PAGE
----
One of the main uses for employing stronger stitches is to reinforce stitches on heavy materials. These needles are particularly good for using with heavyweight materials such as denim, wool, corduroy, and canvas. They remain sharp and don’t break when piercing thick materials. However, they’re not the best for delicate or thin materials as they can leave holes.
- $9.93 for a pack of five
- 4.7 out of 5-star rating on Amazon
- Multicolored needles and variable size.
SANWOOD Overlock Sewing Machine Foot Tool
This easy-to-attach foot tool is a good choice if you want to create an overlocking stitch to adjoin hem and seam edges. It’s sold as a universal foot attachment that should work on most sewing machines, providing a cheap alternative to buying an overlocking machine.
- Price: $4.02 for a one-foot attachment
- Rating: 4.3 out of a 5-star rating on Amazon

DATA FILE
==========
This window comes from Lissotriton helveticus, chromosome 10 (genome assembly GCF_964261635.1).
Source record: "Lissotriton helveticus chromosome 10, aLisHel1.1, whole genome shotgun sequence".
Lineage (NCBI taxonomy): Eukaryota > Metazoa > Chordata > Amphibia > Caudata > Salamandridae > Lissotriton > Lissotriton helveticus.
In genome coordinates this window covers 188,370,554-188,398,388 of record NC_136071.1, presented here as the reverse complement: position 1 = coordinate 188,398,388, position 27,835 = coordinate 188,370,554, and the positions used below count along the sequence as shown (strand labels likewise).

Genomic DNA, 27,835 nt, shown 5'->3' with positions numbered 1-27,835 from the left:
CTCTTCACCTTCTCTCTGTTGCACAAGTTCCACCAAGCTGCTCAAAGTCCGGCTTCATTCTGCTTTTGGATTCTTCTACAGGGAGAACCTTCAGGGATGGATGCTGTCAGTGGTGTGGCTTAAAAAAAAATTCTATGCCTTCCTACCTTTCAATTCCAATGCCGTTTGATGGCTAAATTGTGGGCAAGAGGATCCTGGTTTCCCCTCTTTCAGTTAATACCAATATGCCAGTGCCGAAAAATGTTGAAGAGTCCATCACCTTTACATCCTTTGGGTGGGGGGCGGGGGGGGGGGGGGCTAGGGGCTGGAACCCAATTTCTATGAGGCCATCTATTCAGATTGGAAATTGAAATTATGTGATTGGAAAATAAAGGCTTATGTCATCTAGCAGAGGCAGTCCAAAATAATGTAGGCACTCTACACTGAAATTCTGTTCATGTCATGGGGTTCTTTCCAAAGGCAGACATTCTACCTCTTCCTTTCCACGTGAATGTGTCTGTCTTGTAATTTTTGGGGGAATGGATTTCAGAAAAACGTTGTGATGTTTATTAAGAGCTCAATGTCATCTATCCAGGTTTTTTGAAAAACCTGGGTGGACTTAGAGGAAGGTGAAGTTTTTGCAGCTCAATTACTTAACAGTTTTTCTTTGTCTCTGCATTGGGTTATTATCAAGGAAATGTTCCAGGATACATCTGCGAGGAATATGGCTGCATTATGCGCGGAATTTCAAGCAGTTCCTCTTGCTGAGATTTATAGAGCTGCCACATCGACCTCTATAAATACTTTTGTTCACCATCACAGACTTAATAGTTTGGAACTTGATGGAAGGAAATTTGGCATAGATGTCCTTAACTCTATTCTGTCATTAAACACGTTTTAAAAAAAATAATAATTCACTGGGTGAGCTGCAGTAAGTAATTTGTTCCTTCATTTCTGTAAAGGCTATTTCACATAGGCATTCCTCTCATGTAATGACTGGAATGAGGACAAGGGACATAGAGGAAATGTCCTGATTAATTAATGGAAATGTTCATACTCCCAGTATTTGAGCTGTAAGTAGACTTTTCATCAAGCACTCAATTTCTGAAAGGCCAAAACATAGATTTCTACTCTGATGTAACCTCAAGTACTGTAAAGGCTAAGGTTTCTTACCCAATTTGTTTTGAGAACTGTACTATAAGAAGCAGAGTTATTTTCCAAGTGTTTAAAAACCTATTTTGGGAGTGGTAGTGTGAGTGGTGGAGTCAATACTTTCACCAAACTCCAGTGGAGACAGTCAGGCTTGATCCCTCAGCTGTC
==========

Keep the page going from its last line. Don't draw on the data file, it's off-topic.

- The metal foot fits most vertical bobbin sewing machines
Last but not least, let’s answer some of the frequently asked questions we hear about the strongest sewing machine stitches:
Question: What Tension Should I Use?
Answer: Thread tension refers to the amount of thread passed through the material within a stitch. The more thread used, the looser the stitch will be and vice versa. The top thread and bottom thread are interwoven within a single stitch. So, you need to get the right tension balance between them. You can tweak the tension using the tension dial on your machine.
For thicker fabrics, the tension should be higher. This is because when they’re interwoven, more effort is needed to lift the bottom thread up to the top thread. Therefore, higher tension and longer stitches are advisable for thicker fabrics like canvas.
In such cases, it’s best to set the tension to five or above. A tension of four to five will support medium-weight fabrics like linen and denim. However, a lower tension is advisable for thinner fabrics like cotton – i.e., a tension below 4.
Question: What Settings Should I Use for Stretchy Material?